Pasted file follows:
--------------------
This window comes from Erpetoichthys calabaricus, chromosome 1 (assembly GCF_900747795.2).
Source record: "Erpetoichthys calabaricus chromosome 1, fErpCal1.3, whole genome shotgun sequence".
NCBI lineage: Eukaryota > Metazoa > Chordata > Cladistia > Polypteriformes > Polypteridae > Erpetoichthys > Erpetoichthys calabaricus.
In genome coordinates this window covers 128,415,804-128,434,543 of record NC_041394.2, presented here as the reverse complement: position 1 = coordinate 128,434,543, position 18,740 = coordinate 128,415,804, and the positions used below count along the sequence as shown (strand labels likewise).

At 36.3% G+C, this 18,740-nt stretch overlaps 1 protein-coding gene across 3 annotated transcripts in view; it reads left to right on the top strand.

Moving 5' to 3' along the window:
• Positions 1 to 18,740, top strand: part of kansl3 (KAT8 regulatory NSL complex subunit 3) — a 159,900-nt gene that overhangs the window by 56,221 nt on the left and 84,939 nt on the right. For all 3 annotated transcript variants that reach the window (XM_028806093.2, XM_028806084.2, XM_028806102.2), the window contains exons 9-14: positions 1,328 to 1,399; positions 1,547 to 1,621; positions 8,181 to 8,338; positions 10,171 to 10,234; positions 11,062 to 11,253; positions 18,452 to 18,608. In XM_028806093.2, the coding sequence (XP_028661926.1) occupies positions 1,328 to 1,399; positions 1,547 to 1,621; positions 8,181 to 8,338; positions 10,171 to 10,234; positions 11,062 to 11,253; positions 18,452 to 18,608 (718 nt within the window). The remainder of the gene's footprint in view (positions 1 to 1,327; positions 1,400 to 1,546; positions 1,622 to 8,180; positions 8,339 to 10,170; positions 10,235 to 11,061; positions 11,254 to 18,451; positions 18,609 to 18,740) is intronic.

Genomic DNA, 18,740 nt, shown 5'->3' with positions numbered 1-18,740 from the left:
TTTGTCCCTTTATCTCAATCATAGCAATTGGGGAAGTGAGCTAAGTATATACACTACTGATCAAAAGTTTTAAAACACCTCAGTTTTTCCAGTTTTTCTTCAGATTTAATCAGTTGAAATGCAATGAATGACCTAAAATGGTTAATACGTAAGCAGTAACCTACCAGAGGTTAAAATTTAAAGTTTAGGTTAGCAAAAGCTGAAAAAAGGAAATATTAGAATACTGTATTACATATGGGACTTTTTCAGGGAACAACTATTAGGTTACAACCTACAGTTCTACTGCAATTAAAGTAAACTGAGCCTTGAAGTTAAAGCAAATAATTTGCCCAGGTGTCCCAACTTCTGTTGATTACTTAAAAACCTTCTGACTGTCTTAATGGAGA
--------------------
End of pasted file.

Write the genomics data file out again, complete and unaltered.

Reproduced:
This window comes from Erpetoichthys calabaricus, chromosome 1 (assembly GCF_900747795.2).
Source record: "Erpetoichthys calabaricus chromosome 1, fErpCal1.3, whole genome shotgun sequence".
NCBI lineage: Eukaryota > Metazoa > Chordata > Cladistia > Polypteriformes > Polypteridae > Erpetoichthys > Erpetoichthys calabaricus.
In genome coordinates this window covers 128,415,804-128,434,543 of record NC_041394.2, presented here as the reverse complement: position 1 = coordinate 128,434,543, position 18,740 = coordinate 128,415,804, and the positions used below count along the sequence as shown (strand labels likewise).

At 36.3% G+C, this 18,740-nt stretch overlaps 1 protein-coding gene across 3 annotated transcripts in view; it reads left to right on the top strand.

Moving 5' to 3' along the window:
• Positions 1 to 18,740, top strand: part of kansl3 (KAT8 regulatory NSL complex subunit 3) — a 159,900-nt gene that overhangs the window by 56,221 nt on the left and 84,939 nt on the right. For all 3 annotated transcript variants that reach the window (XM_028806093.2, XM_028806084.2, XM_028806102.2), the window contains exons 9-14: positions 1,328 to 1,399; positions 1,547 to 1,621; positions 8,181 to 8,338; positions 10,171 to 10,234; positions 11,062 to 11,253; positions 18,452 to 18,608. In XM_028806093.2, the coding sequence (XP_028661926.1) occupies positions 1,328 to 1,399; positions 1,547 to 1,621; positions 8,181 to 8,338; positions 10,171 to 10,234; positions 11,062 to 11,253; positions 18,452 to 18,608 (718 nt within the window). The remainder of the gene's footprint in view (positions 1 to 1,327; positions 1,400 to 1,546; positions 1,622 to 8,180; positions 8,339 to 10,170; positions 10,235 to 11,061; positions 11,254 to 18,451; positions 18,609 to 18,740) is intronic.

Genomic DNA, 18,740 nt, shown 5'->3' with positions numbered 1-18,740 from the left:
TTTGTCCCTTTATCTCAATCATAGCAATTGGGGAAGTGAGCTAAGTATATACACTACTGATCAAAAGTTTTAAAACACCTCAGTTTTTCCAGTTTTTCTTCAGATTTAATCAGTTGAAATGCAATGAATGACCTAAAATGGTTAATACGTAAGCAGTAACCTACCAGAGGTTAAAATTTAAAGTTTAGGTTAGCAAAAGCTGAAAAAAGGAAATATTAGAATACTGTATTACATATGGGACTTTTTCAGGGAACAACTATTAGGTTACAACCTACAGTTCTACTGCAATTAAAGTAAACTGAGCCTTGAAGTTAAAGCAAATAATTTGCCCAGGTGTCCCAACTTCTGTTGATTACTTAAAAACCTTCTGACTGTCTTAATGGAGA